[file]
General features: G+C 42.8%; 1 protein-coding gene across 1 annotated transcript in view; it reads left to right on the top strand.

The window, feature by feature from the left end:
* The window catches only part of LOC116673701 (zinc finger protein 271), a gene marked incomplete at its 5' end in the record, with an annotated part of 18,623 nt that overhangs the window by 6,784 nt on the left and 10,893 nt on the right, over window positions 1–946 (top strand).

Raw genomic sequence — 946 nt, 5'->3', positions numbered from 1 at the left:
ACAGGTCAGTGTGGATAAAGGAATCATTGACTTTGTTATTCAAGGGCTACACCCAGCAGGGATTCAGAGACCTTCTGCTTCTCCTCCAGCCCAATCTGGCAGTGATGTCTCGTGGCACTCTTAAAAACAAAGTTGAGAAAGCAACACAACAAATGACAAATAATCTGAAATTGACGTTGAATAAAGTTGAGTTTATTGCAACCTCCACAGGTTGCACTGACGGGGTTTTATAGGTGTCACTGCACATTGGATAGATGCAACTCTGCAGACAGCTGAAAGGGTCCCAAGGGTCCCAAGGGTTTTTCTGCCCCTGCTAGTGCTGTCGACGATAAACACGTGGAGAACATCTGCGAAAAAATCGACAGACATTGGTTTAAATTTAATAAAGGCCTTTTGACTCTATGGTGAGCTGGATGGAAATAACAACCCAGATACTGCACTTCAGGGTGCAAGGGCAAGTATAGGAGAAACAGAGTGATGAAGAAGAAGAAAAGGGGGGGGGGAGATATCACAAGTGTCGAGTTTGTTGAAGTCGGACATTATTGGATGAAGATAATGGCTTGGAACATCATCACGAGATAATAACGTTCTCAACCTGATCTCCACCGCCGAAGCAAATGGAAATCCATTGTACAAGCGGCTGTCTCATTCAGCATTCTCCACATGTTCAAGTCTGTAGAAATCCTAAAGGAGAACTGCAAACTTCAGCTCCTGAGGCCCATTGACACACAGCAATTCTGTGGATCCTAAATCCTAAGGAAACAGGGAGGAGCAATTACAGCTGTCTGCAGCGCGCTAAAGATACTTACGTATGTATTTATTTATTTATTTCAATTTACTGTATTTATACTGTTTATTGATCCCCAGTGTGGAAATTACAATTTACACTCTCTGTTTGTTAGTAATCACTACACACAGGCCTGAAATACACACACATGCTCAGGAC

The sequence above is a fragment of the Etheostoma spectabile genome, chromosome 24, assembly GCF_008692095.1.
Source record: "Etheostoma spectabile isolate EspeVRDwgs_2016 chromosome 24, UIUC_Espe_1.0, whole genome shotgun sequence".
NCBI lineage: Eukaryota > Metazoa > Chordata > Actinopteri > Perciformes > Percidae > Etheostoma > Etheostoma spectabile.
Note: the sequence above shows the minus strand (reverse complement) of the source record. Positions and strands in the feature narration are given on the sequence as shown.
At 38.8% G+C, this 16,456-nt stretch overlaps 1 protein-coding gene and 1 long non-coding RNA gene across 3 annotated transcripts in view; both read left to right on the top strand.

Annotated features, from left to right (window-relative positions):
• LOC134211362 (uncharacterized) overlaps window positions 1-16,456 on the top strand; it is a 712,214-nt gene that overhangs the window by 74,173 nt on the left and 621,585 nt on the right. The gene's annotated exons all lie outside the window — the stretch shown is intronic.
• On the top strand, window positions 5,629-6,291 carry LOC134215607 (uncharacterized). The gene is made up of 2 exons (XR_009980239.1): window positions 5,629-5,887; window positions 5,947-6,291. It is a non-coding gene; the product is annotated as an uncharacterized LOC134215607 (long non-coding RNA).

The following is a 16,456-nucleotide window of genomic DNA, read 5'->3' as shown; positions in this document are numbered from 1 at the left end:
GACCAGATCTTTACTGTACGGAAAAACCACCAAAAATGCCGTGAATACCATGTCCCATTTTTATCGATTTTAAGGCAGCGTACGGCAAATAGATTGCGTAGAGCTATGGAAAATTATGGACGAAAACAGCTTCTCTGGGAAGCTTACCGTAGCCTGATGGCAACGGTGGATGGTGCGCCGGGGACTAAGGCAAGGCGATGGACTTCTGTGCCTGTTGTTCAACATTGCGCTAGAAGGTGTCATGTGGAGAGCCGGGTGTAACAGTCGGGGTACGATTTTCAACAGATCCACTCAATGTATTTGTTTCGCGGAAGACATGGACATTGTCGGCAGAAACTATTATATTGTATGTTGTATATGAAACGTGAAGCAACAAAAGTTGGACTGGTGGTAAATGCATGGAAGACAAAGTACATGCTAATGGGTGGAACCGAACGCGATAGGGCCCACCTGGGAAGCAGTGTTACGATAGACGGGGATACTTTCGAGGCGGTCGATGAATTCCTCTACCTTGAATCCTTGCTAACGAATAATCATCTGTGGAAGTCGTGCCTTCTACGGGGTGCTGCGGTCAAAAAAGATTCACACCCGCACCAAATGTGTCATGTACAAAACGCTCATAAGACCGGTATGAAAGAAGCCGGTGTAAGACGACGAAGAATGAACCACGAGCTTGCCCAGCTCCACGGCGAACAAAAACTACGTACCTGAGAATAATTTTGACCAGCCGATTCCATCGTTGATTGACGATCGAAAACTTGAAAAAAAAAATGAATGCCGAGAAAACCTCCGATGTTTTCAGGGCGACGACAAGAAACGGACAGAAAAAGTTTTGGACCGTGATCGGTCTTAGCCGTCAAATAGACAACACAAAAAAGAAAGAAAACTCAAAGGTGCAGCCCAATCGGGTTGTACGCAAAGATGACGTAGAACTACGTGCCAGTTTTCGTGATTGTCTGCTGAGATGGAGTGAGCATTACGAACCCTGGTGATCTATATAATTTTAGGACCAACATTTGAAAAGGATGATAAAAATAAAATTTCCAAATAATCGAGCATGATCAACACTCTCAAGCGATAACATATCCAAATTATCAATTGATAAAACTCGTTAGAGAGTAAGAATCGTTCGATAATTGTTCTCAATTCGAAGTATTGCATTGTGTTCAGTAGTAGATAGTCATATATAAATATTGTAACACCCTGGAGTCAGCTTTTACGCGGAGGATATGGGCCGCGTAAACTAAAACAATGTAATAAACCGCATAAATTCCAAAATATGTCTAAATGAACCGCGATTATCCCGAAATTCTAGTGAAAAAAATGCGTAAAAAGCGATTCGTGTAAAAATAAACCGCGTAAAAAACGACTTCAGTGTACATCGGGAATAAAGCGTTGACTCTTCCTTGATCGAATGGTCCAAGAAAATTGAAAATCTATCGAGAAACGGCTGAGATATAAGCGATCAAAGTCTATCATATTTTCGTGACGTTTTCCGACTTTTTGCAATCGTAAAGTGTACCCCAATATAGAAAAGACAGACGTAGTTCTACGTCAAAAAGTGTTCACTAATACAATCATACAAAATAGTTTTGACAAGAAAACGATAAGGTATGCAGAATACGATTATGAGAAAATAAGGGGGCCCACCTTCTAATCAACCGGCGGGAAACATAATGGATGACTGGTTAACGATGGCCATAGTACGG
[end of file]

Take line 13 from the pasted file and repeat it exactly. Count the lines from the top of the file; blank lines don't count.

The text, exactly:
• On the top strand, window positions 5,629-6,291 carry LOC134215607 (uncharacterized). The gene is made up of 2 exons (XR_009980239.1): window positions 5,629-5,887; window positions 5,947-6,291. It is a non-coding gene; the product is annotated as an uncharacterized LOC134215607 (long non-coding RNA).